California food sector workers now have the right to additional paid sick leave, even if they work for large employers exempted from the federal Families First Coronavirus Response Act (FFCRA). And they are also entitled to handwashing breaks every 30 minutes and additionally as needed.
Continue Reading California grants additional paid sick leave rights to food sector workers

The Mayor of the District of Columbia recently signed two emergency laws that expand obligations of employers to provide leave to employees for COVID-19 reasons:

The Families First Coronavirus Response Act (FFCRA) imposes new requirements – and offers off-setting tax credits – for employers with fewer than 500 employees to provide paid leave for COVID-19-related reasons, as previously explained here, here and here. That left many employers with more than 500 employees assuming they were off the hook, but if they have employees in certain California cities, that may not be the case.
Continue Reading Larger California employers face growing local requirements to provide paid COVID-19-related sick leave and other accommodations

The Families First Coronavirus Response Act (FFCRA), a broad response to the COVID-19 coronavirus pandemic, has passed the House of Representatives by a vote of 363-40 and is expected to pass in the Senate and be signed into law by President Trump. The bill would impose significant obligations on covered employers, including requiring covered employers to provide employees who have a qualifying coronavirus-related need with up to 2 weeks of paid sick leave and up to 12 weeks of FMLA leave, most of which is partially paid. Although subject to change, the most recent iteration of the bill has the following key provisions:
Continue Reading Families First Coronavirus Response Act could mean massive changes for employers nationwide

The District of Columbia Department of Employment Services (“DOES”) recently released a Paid Family Leave Employee Notice (“PFL Notice”) that D.C. employers must provide to employees by February 1, 2020.   The PFL Notice, which is available here, contains information about the paid leave benefits that will be available under D.C.’s Universal Paid Leave Amendment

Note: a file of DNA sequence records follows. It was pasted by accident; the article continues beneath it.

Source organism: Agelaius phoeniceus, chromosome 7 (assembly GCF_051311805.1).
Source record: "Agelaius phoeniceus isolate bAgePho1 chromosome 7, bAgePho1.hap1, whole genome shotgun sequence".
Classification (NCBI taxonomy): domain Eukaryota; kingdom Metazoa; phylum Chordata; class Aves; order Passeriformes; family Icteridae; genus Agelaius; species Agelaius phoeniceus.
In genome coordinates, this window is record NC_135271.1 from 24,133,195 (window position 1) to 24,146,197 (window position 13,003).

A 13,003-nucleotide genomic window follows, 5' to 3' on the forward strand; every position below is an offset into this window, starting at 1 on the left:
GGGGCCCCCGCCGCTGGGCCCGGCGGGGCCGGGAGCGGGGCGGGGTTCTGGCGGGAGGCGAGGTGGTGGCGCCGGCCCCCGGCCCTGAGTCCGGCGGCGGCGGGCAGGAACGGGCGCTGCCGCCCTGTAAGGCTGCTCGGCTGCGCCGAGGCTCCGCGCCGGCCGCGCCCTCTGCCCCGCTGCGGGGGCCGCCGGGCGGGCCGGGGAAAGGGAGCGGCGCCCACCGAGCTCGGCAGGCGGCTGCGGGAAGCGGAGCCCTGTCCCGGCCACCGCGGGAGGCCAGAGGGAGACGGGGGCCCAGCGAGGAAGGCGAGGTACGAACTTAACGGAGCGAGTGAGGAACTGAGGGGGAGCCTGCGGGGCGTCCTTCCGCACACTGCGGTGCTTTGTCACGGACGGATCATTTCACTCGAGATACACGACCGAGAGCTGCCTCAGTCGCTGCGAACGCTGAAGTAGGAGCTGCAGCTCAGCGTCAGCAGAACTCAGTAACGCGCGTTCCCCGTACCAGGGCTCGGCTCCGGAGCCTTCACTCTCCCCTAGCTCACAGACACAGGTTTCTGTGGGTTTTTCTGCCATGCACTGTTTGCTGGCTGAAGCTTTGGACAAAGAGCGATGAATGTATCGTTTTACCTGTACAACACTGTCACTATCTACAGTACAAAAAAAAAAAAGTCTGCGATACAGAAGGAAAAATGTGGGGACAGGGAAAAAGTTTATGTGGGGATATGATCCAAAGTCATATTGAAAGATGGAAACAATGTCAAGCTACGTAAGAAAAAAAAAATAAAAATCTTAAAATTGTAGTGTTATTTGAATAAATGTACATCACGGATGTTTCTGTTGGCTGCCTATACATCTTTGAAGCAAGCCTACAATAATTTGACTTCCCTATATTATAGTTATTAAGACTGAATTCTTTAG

On August 9, 2019, the D.C. Office of Employment Services (DOES) took another step toward full implementation of D.C.’s Universal Paid Leave Amendment Act of 2016 (UPLA) by issuing proposed benefits regulations. In a recent post, we discussed generally the paid leave benefits eligible employees can receive from DOES under UPLA starting July

Under the District of Columbia’s Universal Paid Leave Amendment Act of 2016 (UPLA), paid family and medical leave will soon be a reality in DC.  The DC paid leave program will be funded entirely by employer payroll tax contributions. [1]  The first tax contributions from employers are due July 31, 2019 (unless that deadline is

Many employers offer paid parental leave policies to employees, affording new parents paid time off to care for a new child. Though some employers offer paid parental leave to both new mothers and fathers of equal length, many others offer substantially longer leaves to primary caregivers. Bifurcated parental leave policies for primary and non-primary caregivers